from life and imagination

This started out as an afternoon painting session in the garden. It was a sunny day, I wanted to paint in oils — and I didn’t want to rely on another photo. So I set up a small box easel and began to paint a self-seeded poppy growing out of a plastic pot. There was only one chance to do this as after a few hours the last of the petals fell off.

At the end of the session I wasn’t particularly impressed by what I’d done. So I experimented with thumbnail acrylic sketches and digital overlays to see if I could transform what I had into something more interesting.

The result (top picture) looks somewhat Victorian, and the short-lived suburban poppy has been hammed up with the drama of the fading light into a vanitas. (At least, that’s the story I’m telling myself.)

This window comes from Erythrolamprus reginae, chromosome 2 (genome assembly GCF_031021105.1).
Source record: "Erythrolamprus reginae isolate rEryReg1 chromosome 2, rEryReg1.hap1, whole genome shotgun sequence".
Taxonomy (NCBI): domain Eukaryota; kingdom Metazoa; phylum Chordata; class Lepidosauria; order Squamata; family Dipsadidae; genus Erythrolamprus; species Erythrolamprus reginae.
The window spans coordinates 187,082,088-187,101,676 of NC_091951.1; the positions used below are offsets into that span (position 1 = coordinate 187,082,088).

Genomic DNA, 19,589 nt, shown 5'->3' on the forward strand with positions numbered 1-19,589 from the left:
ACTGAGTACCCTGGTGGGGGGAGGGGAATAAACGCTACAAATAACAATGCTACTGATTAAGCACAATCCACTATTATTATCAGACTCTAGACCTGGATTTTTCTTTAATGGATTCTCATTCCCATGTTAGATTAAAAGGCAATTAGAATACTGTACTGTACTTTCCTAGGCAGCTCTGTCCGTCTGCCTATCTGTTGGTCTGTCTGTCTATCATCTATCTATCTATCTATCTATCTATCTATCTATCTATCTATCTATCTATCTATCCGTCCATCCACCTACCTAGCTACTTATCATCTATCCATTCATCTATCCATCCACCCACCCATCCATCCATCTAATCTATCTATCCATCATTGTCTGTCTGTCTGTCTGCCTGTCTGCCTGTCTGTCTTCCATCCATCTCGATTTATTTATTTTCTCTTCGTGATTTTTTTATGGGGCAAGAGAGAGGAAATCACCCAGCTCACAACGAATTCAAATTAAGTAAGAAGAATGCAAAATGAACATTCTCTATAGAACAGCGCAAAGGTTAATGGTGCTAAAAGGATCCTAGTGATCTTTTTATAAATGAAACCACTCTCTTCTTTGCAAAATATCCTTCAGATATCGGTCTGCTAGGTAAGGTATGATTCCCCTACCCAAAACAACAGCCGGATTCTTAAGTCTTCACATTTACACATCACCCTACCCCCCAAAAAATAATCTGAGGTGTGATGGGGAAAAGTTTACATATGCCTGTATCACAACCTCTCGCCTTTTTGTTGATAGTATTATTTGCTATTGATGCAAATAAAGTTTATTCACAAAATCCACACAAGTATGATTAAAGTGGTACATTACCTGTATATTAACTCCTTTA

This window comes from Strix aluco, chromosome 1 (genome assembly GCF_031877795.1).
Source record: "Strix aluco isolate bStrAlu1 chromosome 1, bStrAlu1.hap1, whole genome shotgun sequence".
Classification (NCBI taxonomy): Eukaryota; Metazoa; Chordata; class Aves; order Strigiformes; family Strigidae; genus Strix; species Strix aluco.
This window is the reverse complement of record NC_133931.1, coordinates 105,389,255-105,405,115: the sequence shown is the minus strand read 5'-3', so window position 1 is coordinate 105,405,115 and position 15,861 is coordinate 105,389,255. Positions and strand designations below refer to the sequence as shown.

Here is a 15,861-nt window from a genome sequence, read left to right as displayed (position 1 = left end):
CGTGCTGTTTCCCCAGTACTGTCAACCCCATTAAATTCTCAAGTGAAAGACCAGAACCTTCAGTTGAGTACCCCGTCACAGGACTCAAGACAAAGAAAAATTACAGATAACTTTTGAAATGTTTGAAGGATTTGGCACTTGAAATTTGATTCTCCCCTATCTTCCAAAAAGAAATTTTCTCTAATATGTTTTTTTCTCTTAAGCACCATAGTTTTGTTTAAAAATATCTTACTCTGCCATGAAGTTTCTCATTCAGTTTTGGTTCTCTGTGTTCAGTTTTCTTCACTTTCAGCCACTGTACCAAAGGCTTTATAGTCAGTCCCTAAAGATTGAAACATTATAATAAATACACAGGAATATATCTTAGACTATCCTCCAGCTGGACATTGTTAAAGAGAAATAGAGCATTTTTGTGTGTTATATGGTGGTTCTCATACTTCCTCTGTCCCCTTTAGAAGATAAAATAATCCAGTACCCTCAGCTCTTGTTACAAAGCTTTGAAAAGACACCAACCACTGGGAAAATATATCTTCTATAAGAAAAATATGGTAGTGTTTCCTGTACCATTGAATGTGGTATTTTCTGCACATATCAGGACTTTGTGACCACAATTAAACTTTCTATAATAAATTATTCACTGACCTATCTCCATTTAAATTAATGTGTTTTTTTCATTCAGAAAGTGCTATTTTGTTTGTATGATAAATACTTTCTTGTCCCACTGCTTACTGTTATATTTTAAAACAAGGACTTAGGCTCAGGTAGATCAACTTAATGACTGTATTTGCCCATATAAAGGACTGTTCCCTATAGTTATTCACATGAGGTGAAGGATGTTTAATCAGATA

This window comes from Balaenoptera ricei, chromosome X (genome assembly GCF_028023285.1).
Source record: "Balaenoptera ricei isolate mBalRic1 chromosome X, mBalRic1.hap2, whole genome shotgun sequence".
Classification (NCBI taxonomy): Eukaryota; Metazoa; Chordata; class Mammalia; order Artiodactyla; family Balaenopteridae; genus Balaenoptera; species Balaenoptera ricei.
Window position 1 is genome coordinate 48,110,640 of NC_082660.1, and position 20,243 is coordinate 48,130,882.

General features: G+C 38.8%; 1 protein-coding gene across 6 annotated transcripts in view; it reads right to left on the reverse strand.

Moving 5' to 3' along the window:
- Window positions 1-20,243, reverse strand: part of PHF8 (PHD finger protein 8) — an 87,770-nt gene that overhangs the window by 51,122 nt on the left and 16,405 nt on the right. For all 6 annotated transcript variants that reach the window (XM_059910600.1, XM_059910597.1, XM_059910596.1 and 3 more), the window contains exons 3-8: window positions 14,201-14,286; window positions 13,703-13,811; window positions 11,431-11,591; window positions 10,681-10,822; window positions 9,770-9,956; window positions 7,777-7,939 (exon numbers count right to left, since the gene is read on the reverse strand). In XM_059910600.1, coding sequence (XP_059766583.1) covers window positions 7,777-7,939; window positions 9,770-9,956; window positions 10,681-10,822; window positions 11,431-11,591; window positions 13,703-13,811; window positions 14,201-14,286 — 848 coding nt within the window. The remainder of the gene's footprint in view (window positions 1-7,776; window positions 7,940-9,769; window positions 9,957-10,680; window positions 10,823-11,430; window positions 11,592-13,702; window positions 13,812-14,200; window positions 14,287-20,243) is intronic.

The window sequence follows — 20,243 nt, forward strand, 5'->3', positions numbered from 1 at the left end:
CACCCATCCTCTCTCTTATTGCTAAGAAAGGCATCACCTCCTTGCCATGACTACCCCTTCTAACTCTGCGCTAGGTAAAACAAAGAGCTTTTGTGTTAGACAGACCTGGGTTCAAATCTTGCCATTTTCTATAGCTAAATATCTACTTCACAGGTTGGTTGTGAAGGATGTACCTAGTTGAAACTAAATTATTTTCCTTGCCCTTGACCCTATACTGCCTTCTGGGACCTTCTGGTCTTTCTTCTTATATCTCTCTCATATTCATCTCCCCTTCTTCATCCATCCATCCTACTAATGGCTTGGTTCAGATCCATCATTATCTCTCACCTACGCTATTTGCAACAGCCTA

Apologies for making this post flash like the Blackpool illuminations, but I’m using a modern version of a technique used since olden times to check accuracy and proportions. Without a master draughtsman looking over my shoulder to tell me my ears are in the wrong place I’m reliant on overlaying my drawings on top of the original photo reference to see where I went wrong. Leonardo made practice drawings on glass plates to compare to the original, but I’m pretty sure he would have made use of today’s digital tools.

Usually, I take a photo of the sketch into Photoshop and simply add it as a semi-transparent layer above the original photo. Then it’s a matter of trying to align the sketch and the reference by rotating and scaling until (hopefully) the features line up. By quickly switching the layer on and off, you can compare the two.

The technique illustrated in the photos above is a little more complex as it uses a number of filters to find the edges (shown in red or white) of the features in the original photo. Usually, I don’t go to all that trouble when checking a sketch and instead use the transparent layer technique mentioned above.

By doing this regularly I have begun to identify some of my repeated mistakes: I make the backs of heads too small, brows are too high on the skull, everything is made too wide, chins tend to disappear, hands are too short.